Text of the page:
On 15 October 2022, David Lisot died unexpectedly after a routine procedure at a hospital. He was there because he needed kidney stones removed. The numismatic community of the United States is dismayed, for David Lisot was one of the friendliest and most pleasant people you could meet at a coin show. He was a gentleman, always polite, always interested in the well-being of the person he spoke to, yet very modest when it came to his own interests.
David Lisot was born in 1953 in Saint Louis, Missouri, as the son of the passionate banknote collector Oliver Lisot and his wife Dorothy Sue. His father already ran a mail-order business for various collectibles. And David Lisot, who had been interested in coins since his early youth, soon used his considerable knowledge to finance his studies in philosophy at the University of Colorado in Boulder by trading coins and banknotes. When David didn’t find a suitable job in Boulder after his graduation, he moved to Southern California, where he was employed at Jonathan’s. His boss, Jonathan Hefferlin, was one of the typical victors of the gold boom. He had a large coin shop for precious metals, held lectures on how to invest in gold and ran his own daily show on television. David Lisot learned from him. He was a handsome young man himself who exuded great credibility. So, he attended some classes to learn how to move in front of the camera. He also learned what there was to learn about making films. And at some point, he decided he felt more comfortable behind the camera than in front of it. By this time, David Lisot was already living back in Boulder. Jonathan’s had to declare bankruptcy in 1981 due to the drastic drop in the gold price one year earlier. In Boulder, David Lisot started producing his own films about the colourful world of numismatics.
David Lisot was a pioneer, one of the first to tap the potential of new technologies for numismatic education. He conducted numerous interviews with important collectors and coin dealers. At first, interested parties could rent his videotapes for a small fee through a network of coin dealers. Later, David took advantage of the internet and founded his own channel called CoinTelevision.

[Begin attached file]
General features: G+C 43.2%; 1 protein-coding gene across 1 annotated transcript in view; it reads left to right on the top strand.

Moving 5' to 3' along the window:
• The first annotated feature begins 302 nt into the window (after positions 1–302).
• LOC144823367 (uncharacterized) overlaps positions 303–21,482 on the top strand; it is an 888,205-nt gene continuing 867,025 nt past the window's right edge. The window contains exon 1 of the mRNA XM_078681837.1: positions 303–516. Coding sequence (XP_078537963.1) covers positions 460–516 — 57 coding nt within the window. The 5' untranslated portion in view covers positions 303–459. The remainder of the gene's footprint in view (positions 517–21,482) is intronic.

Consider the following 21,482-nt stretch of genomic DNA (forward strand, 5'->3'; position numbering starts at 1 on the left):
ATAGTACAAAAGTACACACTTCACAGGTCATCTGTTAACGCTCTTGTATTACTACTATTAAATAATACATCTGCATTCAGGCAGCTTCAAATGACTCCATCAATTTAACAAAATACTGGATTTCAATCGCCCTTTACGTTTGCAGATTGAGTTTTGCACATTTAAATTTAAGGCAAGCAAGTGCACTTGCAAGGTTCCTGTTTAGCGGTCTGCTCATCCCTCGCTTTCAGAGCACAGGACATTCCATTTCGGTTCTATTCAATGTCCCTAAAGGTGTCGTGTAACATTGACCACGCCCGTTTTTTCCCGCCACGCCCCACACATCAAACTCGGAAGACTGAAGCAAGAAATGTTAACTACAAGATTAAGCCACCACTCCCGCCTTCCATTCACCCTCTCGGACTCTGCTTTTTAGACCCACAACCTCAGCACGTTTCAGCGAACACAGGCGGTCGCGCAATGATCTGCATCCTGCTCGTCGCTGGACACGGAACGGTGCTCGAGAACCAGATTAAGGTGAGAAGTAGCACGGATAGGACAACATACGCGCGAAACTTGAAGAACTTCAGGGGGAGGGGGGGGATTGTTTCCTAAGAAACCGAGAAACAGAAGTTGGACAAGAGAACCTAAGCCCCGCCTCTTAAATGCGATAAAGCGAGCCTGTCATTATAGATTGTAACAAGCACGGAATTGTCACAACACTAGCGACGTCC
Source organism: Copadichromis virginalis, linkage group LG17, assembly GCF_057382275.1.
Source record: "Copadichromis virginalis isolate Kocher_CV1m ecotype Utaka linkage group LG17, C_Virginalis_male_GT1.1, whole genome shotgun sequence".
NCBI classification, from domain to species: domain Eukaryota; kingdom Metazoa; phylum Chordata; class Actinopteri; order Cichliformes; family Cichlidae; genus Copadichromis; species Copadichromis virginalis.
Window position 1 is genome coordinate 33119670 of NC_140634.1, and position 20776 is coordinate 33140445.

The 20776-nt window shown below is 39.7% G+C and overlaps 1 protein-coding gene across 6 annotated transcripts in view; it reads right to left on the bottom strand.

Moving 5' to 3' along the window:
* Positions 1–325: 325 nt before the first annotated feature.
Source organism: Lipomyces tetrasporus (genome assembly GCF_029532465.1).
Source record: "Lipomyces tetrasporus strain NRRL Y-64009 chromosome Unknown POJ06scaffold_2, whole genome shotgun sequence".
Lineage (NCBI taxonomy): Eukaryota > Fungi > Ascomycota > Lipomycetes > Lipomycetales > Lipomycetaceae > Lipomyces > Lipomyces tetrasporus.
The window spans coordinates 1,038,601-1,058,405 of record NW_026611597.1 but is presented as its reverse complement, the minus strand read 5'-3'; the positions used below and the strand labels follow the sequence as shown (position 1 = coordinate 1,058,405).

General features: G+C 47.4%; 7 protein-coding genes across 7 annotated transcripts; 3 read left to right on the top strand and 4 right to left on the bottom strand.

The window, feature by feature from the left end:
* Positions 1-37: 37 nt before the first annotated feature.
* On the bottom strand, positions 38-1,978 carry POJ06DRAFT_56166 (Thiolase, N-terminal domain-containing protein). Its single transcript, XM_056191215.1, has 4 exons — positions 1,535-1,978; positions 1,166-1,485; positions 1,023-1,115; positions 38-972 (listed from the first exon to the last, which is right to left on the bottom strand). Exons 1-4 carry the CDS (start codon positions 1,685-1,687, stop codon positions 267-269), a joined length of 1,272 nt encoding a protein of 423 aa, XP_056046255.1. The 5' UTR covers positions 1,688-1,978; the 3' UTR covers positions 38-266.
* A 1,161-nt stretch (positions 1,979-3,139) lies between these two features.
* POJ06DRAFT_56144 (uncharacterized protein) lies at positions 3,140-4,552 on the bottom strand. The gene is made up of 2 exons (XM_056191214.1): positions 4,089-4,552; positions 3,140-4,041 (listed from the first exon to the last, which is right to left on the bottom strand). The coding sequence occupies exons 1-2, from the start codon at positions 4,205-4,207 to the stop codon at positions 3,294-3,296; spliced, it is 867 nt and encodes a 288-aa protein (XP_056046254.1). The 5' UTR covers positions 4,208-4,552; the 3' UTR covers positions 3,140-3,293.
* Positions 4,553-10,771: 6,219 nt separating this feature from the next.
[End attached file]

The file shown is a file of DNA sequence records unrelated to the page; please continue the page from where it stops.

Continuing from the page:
David Lisot recorded and edited, as he told in an interview, more than 2,000 seminars and lectures to make them available to a wider audience. Therefore, he liked to joke, he might be the person who enjoyed the most numismatic education. In brief, he already did in the late 1980s what most of us only learned now due to Covid restrictions.
And that’s why David Lisot is of incredible importance for the numismatic world. He recorded everything he thought worth recording, and that wasn’t the academic world but the world of collecting and trading. Whenever you met him, his camera wasn’t far away. “Do you have anything you want to tell?”, he asked me at the last ANA in Chicago. I wasn’t the only one he asked that. David Lisot was a born journalist. You could feel how much he was interested in the person he spoke to, how lovingly he dealt with his usually nervous interview partners, taking away their fear of the camera. He was experienced, reliable, a professional in every regard. He was a great colleague and a real pleasure to work with.
We, the CoinsWeekly team, are deeply saddened. David Lisot leaves a big gap in the numismatic community. Our heartfelt condolences go out to his wife Debbie and his two children.
For those of you who want to hear David Lisot himself talk about his life, we recommend a wonderful treasure that is available thanks to “Ben Franklin”. In 2021, he insisted during the coin show of the Pennsylvania Association of Numismatics that David would not interview him but that he would interview David. So, you can hear David Lisot talk about what he did himself. As always, he did it with the utmost humility.
David, we will miss you!